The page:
I've have some friends who say they think boxing (with it's emphasis on quick, evasive, and balanced footwork) is the premier martial art for fighting multiple opponents, but I think that's largely true for any really good striker (it's hard to get decent at striking without really good footwork imo).
6/16/11 12:49 PM
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cdueck
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 I have boxed for nearly twenty years and I have yet to come across a coach that teaches his fighters how to hit. Boxing is one of the best martial arts out there but they teach you to punch very hard but nobody knows how to hit. Over the last year or so I have been putting together a boxing as a martial art program for a friend and the biggest thing is teaching people how to hit without breaking there hands. Watch when boxers shadow box, there hands are open at the end of the punch when they should be closed it should be the opposite. I haven't worn wraps for years and it actually bothers my hands now when I hit the bag if I wear them, I also hit the bag with the smallest gloves I can find and have not had any hand problems.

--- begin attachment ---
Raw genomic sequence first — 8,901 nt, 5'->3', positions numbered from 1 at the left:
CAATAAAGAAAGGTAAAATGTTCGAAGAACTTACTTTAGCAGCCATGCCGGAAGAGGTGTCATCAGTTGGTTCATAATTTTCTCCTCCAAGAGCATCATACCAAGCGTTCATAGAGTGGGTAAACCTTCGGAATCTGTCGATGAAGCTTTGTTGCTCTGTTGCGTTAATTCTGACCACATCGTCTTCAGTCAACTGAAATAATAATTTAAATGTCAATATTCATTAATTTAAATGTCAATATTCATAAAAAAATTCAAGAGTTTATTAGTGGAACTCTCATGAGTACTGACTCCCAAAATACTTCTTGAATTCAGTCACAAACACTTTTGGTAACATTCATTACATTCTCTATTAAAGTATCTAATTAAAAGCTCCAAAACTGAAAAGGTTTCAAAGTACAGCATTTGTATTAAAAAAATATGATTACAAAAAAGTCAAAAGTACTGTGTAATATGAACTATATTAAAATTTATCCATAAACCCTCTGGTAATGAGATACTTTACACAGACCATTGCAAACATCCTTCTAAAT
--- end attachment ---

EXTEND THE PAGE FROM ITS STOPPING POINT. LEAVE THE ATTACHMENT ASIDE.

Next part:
With Kyokushin's bare handed fighting you really need to learn how to make a fist and land a punch without breaking your hands. 

In reality any training is better than no training, but I do think boxing and judo make a pretty great combo for the street.
6/16/11 2:59 PM
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Coffeeinfusion
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I did a little Kyokushin. Like every martial art, there's something useful you can take from it, but I'm not really into "systems" anymore.

For me, Kyokushin was most useful in teaching me to endure pain and to punch correctly without hurting my wrists and knuckles. We did a lot of pain conditioning -- shin-to-shin, bare knuckle body shots, etc. You do get nailed in the head with high roundhouse shin kicks, hook kicks, etc., so that's never very pleasant.